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7 Steps to a Thorough Disaster Recovery Plan

Do you have a thorough disaster recovery plan in place? Most businesses neglect this very important process and will wait until after they been victim to an incident to make any formal process. This leaves them vulnerable, just waiting for something to hit them and have a detrimental effect on their business before they spring into action.

What is it?

A disaster recovery plan is a documented, structured approach with a step by step guide of how to respond to unplanned incidents. These steps seek to minimise the effects of an incident and keep the business running as smoothly as possible.

7 steps to create a Disaster Recovery Plan:

1. Analyse your current business processes and perform a business impact analysis (BIA) and risk analysis (RA).

The risk assessment should focus on: loss of access to premises, loss of data, loss of IT function, and loss of skills. You should construct a table of what events may lead to these main risks and what is the likelihood they will happen, and how much impact that would have on your business. A BIA serves to relate these risks to their potential impact on the business as a whole, including its operations, financial performance, reputation, employees and supply chains. The objective of this is to establish recovery time objective (RTO) and recovery point objective (RPO) in order to prioritise and set a timeline for your plan.

2. Consider any factors that may impact your plan

  • Budget – how much will the plan cost your company, and how much do you need to have at your disposal if the plan was called into action.
  • People – who will be in charge of what, a representative needs to be assigned to every process who will have the competency to lead everyone else in what to do.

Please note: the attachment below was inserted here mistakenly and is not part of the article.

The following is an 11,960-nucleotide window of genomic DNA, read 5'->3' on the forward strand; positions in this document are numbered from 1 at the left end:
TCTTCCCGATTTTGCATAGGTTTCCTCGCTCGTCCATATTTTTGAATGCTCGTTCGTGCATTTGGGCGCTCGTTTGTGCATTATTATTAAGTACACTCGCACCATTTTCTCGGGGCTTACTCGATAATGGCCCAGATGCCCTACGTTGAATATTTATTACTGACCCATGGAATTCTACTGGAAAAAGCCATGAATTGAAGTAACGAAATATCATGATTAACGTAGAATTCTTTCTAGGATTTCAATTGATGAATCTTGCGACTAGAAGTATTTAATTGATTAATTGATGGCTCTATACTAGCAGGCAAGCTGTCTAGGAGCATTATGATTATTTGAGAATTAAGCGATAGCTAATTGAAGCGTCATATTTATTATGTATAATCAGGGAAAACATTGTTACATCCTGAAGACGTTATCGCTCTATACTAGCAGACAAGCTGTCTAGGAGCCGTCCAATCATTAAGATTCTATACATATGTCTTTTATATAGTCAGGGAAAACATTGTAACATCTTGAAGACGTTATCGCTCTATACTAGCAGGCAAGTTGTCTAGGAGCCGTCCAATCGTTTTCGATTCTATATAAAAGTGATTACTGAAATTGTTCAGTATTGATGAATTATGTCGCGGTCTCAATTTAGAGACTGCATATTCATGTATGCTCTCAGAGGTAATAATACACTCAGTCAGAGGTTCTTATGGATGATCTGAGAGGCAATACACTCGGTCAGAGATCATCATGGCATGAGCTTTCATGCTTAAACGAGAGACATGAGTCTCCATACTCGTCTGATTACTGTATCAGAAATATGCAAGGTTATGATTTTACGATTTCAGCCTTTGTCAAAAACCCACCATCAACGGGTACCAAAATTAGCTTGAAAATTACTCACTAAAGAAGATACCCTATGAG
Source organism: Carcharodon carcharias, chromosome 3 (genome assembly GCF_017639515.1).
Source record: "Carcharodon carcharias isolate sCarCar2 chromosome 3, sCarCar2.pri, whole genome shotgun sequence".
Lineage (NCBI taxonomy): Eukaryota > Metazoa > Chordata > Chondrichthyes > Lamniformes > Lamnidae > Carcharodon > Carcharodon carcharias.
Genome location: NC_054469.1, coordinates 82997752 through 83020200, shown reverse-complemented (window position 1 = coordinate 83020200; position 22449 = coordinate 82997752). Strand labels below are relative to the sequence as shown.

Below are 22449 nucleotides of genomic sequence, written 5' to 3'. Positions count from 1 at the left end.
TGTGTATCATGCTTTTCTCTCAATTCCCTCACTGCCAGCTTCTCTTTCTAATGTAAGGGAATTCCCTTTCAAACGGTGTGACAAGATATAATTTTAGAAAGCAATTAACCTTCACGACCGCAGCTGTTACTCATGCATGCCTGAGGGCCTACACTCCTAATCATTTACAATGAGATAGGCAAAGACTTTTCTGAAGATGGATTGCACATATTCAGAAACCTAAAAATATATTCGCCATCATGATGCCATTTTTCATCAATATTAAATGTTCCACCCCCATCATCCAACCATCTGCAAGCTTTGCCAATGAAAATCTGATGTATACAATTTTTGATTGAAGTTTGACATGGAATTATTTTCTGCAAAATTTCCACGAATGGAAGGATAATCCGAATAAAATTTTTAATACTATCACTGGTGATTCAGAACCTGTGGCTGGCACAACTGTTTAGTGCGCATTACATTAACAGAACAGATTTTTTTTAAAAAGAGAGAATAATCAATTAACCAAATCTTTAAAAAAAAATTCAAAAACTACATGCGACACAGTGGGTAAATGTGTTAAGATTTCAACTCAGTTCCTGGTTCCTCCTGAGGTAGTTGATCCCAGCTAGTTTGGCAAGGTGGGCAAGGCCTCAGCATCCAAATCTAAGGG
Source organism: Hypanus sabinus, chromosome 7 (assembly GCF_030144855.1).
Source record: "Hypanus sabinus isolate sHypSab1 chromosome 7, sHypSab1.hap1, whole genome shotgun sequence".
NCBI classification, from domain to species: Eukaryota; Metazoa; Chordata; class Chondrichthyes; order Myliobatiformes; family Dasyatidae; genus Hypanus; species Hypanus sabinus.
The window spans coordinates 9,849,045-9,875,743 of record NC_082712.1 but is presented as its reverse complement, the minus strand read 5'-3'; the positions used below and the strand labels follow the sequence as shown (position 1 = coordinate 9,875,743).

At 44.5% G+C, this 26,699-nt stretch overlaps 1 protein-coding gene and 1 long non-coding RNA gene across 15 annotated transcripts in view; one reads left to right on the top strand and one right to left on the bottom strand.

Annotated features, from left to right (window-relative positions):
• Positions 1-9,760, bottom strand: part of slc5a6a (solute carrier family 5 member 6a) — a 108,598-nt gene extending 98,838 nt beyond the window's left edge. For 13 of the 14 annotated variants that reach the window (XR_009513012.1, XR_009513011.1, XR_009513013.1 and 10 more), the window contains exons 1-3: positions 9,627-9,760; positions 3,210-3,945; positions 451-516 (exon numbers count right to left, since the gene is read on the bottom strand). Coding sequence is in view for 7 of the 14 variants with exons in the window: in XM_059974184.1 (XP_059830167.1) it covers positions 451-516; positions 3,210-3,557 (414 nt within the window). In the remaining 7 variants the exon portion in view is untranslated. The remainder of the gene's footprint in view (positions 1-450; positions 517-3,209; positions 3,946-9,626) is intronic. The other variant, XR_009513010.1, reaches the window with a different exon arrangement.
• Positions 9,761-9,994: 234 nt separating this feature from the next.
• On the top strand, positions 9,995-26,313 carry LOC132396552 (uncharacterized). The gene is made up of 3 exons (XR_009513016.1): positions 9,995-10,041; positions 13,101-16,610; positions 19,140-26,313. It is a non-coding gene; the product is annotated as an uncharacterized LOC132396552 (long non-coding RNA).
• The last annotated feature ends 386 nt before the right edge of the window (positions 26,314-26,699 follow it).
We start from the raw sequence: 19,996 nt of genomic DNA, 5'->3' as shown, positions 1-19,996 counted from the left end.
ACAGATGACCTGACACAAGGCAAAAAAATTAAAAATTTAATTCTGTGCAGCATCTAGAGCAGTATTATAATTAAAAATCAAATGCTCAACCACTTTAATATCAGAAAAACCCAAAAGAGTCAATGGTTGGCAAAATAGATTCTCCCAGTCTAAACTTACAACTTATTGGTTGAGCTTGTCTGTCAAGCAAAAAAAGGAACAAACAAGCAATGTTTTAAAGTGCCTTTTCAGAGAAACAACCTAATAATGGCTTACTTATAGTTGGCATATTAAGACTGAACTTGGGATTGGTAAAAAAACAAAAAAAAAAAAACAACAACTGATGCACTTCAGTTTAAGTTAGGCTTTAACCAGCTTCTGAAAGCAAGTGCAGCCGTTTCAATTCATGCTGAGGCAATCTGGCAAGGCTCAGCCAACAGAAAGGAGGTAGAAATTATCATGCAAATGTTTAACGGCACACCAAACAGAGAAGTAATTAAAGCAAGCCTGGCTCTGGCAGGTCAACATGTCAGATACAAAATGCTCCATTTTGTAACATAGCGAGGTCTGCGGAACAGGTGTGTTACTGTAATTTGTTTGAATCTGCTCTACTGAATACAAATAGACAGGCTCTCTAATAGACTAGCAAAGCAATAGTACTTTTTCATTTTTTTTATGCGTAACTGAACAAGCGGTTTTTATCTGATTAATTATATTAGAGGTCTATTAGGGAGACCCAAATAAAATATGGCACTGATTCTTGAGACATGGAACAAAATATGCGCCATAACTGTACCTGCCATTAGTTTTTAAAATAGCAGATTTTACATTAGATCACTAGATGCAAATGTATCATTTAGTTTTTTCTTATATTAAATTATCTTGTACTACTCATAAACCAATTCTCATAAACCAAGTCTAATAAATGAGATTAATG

• Technology – what systems do you currently have and how would they handle this incident, do you need to invest in new technology?
  • Data – Where is your data stored and backed up? Do you store it physically in drives or tapes as well as online?
  • Suppliers – If you do outsource, have you consulted your suppliers about this? They need to be aware and approve any plan so they can best help you in the case of an incident.
  • Management Approval – Who has requested this plan and who will approve it? Every decision or revision of this plan will need to be approved by a manager and detailed in your plan.

3. Develop Disaster Recovery Strategies

Once you have gathered this information, you can begin to establish strategies. Put together a list of critical systems relevant to your business, adding their RTO/RPO and threat. Then start to plan a prevention strategy, response strategy and recovery strategy. For an example see these tables constructed by Computer Weekly:

4. Translate this data into a Disaster Recovery Plan

This information can then be evaluated and translated into a recovery plan, adding response action steps and recovery action steps in place of the proposed strategy:

5. Edit this plan into a final draft approved by the whole team

These steps can then be passed to all members of the team and drafted into a simple, easy to follow guide. This part is very important as this plan must be approved and understood by everyone. The lack of editing and clarity of these steps could add extra time or risk in the event of a disaster. Moreover, the draft should have managerial approval so it can be deemed an official process.

6. Testing and training

Once this plan has been finalised, it is time to test out how this plan would work. This can be done through staff training, offering a session running every member of staff through the plan and seeing if they would be easily able to follow steps in a disaster. If not, it may be necessary to make some revisions to the plan to make it more accessible.

7. Regularly review and update

This plan, once finalised and tested, should be reviewed and updated on a regular basis. The regularity of this is entirely up to your business, we would suggest bi-annually to be extra secure, but it can also be part of your annual audit. Making it a part of your internal process means that it will never be neglected or left to become outdated.

If you are worried about your plan, or lack thereof, then get in touch with us. We have a lot of expertise in these processes and can advise you on what would work best for your business, regular backup checks and 24/7 system monitoring are an integral part of our managed IT support. Let us show you how we can help to make you prepared for any eventuality. 


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